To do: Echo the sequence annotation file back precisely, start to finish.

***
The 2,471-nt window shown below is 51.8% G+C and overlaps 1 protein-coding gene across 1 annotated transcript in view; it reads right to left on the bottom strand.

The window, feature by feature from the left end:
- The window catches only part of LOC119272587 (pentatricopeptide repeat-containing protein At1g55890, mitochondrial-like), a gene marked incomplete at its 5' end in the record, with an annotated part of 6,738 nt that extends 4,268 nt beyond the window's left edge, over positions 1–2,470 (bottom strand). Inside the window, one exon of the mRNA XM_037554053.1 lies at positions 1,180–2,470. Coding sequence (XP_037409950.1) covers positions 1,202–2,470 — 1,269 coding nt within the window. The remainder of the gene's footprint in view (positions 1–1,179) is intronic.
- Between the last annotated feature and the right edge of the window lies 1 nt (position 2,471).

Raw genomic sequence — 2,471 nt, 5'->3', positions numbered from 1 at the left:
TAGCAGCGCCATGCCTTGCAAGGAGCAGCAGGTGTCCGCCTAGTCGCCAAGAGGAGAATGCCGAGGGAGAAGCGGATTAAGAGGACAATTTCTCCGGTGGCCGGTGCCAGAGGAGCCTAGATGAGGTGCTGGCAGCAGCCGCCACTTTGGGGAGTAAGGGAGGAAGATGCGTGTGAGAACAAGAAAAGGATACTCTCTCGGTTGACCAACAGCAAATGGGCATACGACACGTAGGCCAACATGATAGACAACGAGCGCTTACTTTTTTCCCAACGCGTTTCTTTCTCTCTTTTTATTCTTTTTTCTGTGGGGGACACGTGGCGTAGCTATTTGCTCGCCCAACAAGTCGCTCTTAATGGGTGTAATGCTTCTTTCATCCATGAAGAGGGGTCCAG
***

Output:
The 2,471-nt window shown below is 51.8% G+C and overlaps 1 protein-coding gene across 1 annotated transcript in view; it reads right to left on the bottom strand.

The window, feature by feature from the left end:
- The window catches only part of LOC119272587 (pentatricopeptide repeat-containing protein At1g55890, mitochondrial-like), a gene marked incomplete at its 5' end in the record, with an annotated part of 6,738 nt that extends 4,268 nt beyond the window's left edge, over positions 1–2,470 (bottom strand). Inside the window, one exon of the mRNA XM_037554053.1 lies at positions 1,180–2,470. Coding sequence (XP_037409950.1) covers positions 1,202–2,470 — 1,269 coding nt within the window. The remainder of the gene's footprint in view (positions 1–1,179) is intronic.
- Between the last annotated feature and the right edge of the window lies 1 nt (position 2,471).

Raw genomic sequence — 2,471 nt, 5'->3', positions numbered from 1 at the left:
TAGCAGCGCCATGCCTTGCAAGGAGCAGCAGGTGTCCGCCTAGTCGCCAAGAGGAGAATGCCGAGGGAGAAGCGGATTAAGAGGACAATTTCTCCGGTGGCCGGTGCCAGAGGAGCCTAGATGAGGTGCTGGCAGCAGCCGCCACTTTGGGGAGTAAGGGAGGAAGATGCGTGTGAGAACAAGAAAAGGATACTCTCTCGGTTGACCAACAGCAAATGGGCATACGACACGTAGGCCAACATGATAGACAACGAGCGCTTACTTTTTTCCCAACGCGTTTCTTTCTCTCTTTTTATTCTTTTTTCTGTGGGGGACACGTGGCGTAGCTATTTGCTCGCCCAACAAGTCGCTCTTAATGGGTGTAATGCTTCTTTCATCCATGAAGAGGGGTCCAG